By Mary-Carson Saunders, WM Law Student and Fall 2011 VASG Law Intern
As a VASG law extern, I am working with Lewis Lawrence, Director of the Middle Peninsula Planning District Commission, to research the role local governments must play in the new Chesapeake Bay Total Maximum Daily Load (TMDL) regulations. The regulations mandate that the six Bay states and the District of Columbia create individual Watershed Implementation Plans (WIP) that outline how they will reduce the release of pollutants and nutrients into the bay.
The TMDL was established by the EPA and imposed under the federal Clean Water Act and President Obama’s Executive Order to clean up the Bay. However, local governments are not legally required to meet any of the reduction standards. Localities that have federal permits on facilities such as wastewater treatment plants are required by law to reduce nutrient discharge at those facilities. But localities within the Middle Peninsula Planning District Commission do not contain such permitted facilities.
My project addresses the questions: “Why should local governments participate in this regulation if they are not required to do so?” and “What happens if local governments reject the regulatory reductions?” What we have found is that if a local government does not participate they will be assigned arbitrary goals that could be misrepresentative of their actual land use policy or current stormwater management plan. Thus, it is in the locality’s best interest to cooperate at the start to most effectively avoid potential conflict as the TMDL is implemented.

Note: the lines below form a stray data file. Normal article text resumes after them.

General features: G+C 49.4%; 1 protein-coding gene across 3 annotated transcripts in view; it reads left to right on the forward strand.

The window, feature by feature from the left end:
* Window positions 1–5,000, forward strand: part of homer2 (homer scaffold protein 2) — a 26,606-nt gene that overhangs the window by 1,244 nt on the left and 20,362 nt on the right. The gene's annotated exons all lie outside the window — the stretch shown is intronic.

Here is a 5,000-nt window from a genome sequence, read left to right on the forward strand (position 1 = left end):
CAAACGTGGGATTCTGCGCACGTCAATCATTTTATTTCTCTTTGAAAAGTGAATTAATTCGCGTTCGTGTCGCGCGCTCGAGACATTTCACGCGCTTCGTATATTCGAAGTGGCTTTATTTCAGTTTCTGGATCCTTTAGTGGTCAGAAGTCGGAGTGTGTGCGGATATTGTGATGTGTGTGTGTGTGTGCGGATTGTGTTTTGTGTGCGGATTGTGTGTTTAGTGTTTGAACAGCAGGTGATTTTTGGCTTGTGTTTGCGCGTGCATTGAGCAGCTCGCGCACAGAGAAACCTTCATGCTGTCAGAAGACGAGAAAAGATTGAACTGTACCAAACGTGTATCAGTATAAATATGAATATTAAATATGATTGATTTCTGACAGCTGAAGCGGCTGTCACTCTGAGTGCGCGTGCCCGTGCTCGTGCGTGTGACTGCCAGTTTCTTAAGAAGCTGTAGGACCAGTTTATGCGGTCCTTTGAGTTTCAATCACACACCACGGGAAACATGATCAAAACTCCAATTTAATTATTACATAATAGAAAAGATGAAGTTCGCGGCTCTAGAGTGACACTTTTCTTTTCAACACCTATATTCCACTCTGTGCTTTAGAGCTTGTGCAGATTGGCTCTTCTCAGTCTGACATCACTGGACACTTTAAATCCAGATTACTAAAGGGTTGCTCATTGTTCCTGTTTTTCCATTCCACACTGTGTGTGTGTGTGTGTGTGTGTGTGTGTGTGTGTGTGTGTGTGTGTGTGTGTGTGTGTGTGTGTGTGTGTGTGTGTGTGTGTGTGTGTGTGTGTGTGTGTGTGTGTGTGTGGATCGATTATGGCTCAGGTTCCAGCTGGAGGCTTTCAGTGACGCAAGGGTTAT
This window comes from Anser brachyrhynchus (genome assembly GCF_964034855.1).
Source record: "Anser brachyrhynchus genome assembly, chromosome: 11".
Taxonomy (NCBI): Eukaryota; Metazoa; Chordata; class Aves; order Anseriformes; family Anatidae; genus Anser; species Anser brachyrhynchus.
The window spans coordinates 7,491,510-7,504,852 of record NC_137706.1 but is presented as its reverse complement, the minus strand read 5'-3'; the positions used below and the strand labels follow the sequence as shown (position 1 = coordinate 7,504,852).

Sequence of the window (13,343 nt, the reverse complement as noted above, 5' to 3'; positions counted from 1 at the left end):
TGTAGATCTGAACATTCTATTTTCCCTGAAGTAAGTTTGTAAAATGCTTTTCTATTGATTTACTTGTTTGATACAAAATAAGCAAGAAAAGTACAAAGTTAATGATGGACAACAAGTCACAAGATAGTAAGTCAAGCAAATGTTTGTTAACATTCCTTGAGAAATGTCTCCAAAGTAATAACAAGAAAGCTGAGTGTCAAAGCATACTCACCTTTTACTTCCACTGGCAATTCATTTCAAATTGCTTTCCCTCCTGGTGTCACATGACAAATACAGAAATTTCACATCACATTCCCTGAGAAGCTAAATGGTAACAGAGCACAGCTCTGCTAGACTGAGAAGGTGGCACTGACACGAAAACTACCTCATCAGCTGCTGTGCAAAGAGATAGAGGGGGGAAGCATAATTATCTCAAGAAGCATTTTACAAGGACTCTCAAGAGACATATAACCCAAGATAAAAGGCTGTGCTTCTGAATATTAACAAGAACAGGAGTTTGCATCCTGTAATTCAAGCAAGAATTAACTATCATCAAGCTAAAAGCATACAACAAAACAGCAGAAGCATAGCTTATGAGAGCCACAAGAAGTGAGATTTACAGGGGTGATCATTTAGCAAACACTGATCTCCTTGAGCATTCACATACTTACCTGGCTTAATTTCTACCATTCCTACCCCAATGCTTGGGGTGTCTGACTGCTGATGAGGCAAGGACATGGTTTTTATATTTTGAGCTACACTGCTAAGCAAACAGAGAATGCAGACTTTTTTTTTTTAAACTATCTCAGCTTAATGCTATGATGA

Note: Mary-Carson presented her conclusions to the Middle Peninsula Planning District Commission (MPPDC) on December 14th, 2011. MPPDC Acting-Executive Director Lewis Lawrence said “Mary-Carson clearly and comprehensively painted a picture of how and why local governments within the Chesapeake Bay should participate in the TMDL process. The Chesapeake Bay TMDL issue is very complicated and Mary-Carson did an exceptional job characterizing the issues for elected officials to easily understand.“